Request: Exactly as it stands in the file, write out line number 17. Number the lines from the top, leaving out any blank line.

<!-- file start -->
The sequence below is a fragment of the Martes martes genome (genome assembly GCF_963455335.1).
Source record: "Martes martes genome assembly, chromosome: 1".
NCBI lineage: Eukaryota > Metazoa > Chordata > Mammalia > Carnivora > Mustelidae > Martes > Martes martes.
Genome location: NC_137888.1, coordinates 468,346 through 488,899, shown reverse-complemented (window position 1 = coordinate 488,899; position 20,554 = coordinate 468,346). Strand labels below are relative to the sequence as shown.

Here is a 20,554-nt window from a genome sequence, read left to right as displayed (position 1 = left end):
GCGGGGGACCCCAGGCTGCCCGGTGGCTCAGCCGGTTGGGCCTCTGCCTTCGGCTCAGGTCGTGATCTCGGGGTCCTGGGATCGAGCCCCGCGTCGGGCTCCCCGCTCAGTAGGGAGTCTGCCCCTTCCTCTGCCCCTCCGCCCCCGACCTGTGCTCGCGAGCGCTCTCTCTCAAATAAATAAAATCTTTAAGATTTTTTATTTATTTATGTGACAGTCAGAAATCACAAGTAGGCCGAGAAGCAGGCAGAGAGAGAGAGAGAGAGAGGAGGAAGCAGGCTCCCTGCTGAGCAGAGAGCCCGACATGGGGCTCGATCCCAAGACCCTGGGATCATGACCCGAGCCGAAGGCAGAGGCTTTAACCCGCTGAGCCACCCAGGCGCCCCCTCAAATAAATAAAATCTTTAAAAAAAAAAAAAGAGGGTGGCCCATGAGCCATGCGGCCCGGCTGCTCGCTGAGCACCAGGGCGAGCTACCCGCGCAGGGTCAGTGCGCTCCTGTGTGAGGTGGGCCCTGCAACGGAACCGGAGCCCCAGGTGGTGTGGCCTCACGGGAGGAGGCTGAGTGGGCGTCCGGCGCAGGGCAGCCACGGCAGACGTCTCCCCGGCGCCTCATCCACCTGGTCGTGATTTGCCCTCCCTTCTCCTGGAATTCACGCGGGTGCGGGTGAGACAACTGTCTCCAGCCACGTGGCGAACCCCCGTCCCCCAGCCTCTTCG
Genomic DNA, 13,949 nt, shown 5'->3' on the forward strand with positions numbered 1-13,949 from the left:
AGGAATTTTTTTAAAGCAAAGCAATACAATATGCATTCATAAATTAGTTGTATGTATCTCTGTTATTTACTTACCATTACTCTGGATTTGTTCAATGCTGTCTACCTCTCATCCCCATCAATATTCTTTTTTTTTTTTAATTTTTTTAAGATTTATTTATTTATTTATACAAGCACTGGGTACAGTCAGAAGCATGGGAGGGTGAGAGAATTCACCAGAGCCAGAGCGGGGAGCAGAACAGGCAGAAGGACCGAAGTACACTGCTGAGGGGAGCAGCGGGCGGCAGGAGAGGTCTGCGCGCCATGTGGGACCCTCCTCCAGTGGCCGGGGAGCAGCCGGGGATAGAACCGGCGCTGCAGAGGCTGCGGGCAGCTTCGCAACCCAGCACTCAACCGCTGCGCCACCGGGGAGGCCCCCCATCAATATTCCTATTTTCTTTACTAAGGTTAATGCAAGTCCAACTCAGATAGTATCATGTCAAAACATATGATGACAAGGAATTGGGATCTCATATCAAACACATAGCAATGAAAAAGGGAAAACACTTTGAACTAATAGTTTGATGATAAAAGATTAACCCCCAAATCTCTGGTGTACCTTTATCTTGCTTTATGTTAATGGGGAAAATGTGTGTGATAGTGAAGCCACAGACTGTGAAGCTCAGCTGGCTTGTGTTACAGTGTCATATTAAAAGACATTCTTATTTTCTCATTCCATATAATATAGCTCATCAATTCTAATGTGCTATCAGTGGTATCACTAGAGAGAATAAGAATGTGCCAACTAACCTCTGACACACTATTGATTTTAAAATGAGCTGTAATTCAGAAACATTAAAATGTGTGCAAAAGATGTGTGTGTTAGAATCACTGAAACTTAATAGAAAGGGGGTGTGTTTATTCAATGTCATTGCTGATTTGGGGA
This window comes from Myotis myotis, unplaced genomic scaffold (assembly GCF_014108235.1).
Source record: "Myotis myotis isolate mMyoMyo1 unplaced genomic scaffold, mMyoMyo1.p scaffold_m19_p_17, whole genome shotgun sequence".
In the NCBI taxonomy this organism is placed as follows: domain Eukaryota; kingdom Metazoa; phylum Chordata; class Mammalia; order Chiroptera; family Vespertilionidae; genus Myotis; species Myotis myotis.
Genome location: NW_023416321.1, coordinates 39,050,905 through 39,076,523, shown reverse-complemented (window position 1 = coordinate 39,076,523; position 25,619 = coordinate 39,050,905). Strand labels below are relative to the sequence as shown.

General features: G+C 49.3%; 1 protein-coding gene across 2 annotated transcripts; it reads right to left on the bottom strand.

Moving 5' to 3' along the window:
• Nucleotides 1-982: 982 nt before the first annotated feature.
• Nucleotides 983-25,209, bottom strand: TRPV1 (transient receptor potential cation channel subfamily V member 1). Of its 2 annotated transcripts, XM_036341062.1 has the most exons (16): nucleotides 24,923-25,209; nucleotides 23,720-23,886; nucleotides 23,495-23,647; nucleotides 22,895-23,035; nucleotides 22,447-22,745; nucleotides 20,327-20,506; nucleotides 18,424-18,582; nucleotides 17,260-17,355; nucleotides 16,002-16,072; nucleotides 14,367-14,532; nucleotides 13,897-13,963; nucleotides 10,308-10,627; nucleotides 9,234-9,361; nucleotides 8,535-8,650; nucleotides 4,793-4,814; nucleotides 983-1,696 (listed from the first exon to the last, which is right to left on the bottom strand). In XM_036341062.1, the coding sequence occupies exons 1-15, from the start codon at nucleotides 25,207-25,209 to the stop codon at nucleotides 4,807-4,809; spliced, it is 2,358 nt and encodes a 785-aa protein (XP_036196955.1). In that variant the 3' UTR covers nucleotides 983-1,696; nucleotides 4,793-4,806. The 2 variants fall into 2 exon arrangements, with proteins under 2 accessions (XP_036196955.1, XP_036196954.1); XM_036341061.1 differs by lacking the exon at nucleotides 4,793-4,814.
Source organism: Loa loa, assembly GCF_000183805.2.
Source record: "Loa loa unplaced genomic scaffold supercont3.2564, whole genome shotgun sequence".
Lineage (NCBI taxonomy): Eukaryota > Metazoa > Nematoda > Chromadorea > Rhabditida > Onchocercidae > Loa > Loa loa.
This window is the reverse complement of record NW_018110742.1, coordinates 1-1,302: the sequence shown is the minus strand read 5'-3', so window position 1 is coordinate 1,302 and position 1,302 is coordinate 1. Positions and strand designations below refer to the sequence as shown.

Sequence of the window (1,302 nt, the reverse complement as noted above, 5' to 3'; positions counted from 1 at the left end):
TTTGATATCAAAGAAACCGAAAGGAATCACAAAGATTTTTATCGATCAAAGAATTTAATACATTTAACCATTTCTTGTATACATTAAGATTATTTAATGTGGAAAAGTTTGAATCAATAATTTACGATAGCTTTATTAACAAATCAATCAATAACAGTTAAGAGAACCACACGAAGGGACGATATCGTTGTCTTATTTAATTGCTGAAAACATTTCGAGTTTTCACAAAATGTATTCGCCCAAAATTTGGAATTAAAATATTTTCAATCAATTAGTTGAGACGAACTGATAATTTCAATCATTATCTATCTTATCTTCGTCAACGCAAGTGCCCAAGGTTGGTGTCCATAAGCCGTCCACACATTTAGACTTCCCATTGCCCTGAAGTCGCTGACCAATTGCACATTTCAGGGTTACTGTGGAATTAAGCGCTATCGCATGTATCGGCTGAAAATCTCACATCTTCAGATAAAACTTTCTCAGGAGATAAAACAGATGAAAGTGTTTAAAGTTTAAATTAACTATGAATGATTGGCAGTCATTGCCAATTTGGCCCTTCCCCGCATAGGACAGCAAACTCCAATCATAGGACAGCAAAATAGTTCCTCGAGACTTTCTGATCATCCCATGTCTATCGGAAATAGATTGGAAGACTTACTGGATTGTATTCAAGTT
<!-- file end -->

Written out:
Source organism: Loa loa, assembly GCF_000183805.2.